• There’s increased demand from institutional investors for private credit assets. Investors are looking for opportunities that aren’t in the traditional equity bond market. And what vabble offers is exposure to a private, underlying transaction between well established buyers and suppliers. These are in the form of a listed security of a special purpose vehicle containing invoices and insured by a trade credit supplier: which is the definition of a private asset to access.
  • The yield is higher than what an investor would get for similar risk exposure in their natural market, which of course makes it compelling from an investor's point of view.
  • There's an environmental, social and governance overlay, which is increasingly becoming an important element for investors. vabble is targeted towards helping emerging markets in other parts of the world economy to have improved access to developed markets pools of liquidity, to catch up, and also to help small and medium but all size businesses.
  • There’s high demand for trade financing in emerging market countries.
  • Lots of small and medium businesses aren't getting trade finance products from banks, leaving a gap.
  • There’s been an increase in global trade off the back of the pandemic.

This creates a perfect opportunity for a platform like vabble. As Simon Knowles has said, it also means vabble should become profitable fairly early on, with a lot of opportunity to scale globally.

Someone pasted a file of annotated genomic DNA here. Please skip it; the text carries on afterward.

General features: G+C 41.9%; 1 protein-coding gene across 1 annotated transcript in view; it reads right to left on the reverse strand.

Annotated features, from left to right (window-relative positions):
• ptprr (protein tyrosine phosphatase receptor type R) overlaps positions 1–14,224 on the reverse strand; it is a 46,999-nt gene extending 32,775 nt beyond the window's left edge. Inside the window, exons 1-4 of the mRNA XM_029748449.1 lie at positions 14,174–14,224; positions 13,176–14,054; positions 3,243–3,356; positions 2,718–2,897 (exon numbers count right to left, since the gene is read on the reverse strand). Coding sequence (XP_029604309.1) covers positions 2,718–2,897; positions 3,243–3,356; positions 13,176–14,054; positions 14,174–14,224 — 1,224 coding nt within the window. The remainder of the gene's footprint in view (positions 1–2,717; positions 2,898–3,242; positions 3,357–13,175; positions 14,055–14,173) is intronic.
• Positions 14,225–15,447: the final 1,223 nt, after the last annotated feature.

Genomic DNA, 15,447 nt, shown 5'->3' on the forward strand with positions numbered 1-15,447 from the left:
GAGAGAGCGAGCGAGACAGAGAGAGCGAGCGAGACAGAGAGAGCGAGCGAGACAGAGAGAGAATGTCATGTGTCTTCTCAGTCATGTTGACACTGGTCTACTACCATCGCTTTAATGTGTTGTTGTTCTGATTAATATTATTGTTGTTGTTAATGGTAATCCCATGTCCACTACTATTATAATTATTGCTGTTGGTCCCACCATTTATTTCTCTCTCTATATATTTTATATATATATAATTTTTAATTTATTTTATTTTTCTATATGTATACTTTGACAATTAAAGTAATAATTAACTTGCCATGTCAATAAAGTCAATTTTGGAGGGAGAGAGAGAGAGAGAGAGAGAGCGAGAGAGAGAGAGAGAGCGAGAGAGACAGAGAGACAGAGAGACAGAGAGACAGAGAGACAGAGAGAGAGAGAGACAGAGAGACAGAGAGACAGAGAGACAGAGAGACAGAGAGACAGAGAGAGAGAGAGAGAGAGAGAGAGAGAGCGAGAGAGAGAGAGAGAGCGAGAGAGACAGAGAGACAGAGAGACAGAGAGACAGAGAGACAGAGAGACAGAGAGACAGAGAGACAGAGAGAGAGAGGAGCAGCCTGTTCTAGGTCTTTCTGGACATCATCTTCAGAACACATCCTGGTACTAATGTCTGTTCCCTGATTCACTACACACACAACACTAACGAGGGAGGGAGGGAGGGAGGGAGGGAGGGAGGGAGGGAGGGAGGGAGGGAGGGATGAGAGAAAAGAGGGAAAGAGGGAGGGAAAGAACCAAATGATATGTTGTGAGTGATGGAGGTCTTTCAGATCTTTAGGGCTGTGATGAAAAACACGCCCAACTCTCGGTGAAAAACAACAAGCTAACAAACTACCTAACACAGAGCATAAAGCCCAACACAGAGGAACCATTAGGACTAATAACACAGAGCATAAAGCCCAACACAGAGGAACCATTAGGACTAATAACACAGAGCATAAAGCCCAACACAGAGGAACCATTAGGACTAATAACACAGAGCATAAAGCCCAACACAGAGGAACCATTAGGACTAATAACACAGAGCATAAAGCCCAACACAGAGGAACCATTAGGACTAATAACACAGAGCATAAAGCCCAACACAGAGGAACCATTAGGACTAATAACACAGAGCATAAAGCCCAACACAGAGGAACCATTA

vabble: a step closer to simplifying trade finance

In this article we’ve looked at trade finance and its current limitations, some of which fintech can solve. We’ve also seen the opportunities that exist, particularly in emerging markets, which is what we’re solving at vabble.

Pablo and co-founder Derek Hudson created vabble to facilitate access to liquidity in emerging markets and to help institutional investors access an asset class that offers solid returns. vabble also allows exporters access to a cost effective alternative for accelerating working capital, without making them a debtor.

A combination of timing, technology and opportunity to make an impact means that trade finance is indeed “the end boss of fintech”

_To learn more about investing in vabble, email investors@vabble.io _